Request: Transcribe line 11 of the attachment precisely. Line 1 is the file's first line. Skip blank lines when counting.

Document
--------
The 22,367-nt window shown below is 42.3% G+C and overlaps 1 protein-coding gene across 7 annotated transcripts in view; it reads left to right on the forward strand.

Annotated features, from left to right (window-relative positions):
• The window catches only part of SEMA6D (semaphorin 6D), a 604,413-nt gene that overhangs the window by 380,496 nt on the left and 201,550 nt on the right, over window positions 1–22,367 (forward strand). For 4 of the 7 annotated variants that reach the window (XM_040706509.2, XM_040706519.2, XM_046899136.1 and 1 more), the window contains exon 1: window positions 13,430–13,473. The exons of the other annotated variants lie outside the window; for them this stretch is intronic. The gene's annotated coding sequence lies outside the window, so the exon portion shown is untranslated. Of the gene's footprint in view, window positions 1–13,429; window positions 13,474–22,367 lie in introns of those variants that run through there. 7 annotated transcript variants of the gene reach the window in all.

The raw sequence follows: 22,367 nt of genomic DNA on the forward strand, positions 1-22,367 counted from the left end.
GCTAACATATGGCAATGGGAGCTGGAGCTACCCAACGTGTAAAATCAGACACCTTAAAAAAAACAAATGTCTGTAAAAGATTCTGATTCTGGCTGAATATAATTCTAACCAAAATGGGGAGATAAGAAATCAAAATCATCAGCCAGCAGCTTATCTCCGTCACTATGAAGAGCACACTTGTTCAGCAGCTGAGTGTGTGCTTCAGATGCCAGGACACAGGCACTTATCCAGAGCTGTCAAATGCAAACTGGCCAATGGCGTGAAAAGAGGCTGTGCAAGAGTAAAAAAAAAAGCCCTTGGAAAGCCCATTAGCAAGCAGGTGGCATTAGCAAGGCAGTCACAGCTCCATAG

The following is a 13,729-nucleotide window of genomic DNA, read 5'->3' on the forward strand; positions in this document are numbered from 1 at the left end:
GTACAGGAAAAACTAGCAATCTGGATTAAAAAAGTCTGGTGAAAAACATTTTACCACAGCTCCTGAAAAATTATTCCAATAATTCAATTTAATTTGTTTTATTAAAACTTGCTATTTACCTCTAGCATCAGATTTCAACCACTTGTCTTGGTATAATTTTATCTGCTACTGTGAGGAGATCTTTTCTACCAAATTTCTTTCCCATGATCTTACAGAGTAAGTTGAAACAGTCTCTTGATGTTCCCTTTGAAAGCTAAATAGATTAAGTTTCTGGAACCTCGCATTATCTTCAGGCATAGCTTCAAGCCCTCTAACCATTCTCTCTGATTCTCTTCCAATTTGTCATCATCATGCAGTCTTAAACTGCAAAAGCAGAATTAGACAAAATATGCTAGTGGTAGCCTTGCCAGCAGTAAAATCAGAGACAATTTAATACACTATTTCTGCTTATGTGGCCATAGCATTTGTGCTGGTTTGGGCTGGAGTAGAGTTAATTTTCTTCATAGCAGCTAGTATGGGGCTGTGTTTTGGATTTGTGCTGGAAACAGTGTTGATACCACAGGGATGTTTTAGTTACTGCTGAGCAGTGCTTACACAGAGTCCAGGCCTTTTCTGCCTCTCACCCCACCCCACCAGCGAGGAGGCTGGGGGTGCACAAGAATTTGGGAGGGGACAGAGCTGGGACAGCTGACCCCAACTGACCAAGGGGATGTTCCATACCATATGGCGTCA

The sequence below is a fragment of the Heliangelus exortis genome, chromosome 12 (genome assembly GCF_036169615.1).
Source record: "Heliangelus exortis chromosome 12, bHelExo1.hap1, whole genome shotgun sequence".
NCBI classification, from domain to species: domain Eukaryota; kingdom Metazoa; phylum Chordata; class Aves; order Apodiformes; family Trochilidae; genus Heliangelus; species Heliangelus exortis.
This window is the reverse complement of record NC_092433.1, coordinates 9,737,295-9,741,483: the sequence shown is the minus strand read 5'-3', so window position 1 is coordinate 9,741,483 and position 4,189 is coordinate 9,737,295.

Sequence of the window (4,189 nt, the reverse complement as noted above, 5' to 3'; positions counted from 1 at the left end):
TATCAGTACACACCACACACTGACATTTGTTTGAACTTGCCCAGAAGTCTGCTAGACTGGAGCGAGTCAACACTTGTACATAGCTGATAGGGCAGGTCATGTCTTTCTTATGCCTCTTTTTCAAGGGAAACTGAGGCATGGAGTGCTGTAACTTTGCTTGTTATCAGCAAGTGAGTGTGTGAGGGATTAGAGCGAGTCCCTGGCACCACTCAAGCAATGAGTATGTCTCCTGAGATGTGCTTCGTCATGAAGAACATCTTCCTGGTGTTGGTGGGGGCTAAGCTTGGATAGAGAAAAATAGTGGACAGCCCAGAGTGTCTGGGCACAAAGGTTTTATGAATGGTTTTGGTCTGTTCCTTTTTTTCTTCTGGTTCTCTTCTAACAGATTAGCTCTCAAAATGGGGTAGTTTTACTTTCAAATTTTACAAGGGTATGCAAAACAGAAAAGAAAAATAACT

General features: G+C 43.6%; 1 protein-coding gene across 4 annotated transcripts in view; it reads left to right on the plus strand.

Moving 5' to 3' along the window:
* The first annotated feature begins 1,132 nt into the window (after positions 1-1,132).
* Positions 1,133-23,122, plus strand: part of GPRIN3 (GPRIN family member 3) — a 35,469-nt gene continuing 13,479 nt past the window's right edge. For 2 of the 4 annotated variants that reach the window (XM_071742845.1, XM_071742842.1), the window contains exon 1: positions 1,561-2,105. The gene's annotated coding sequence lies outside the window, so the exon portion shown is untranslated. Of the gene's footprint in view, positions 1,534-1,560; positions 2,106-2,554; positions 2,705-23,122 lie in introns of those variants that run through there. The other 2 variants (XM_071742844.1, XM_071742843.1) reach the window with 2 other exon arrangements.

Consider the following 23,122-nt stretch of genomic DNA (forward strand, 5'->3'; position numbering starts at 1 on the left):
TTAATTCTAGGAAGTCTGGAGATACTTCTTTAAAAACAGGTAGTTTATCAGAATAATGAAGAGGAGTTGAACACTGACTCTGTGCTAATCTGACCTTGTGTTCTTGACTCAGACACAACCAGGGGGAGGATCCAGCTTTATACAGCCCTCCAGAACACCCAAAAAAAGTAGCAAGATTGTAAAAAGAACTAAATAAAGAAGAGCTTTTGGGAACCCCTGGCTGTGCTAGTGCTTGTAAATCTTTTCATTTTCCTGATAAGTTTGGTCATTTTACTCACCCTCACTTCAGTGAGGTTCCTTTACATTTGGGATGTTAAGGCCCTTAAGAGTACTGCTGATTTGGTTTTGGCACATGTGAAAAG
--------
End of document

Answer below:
This window is the reverse complement of record NC_092433.1, coordinates 9,737,295-9,741,483: the sequence shown is the minus strand read 5'-3', so window position 1 is coordinate 9,741,483 and position 4,189 is coordinate 9,737,295.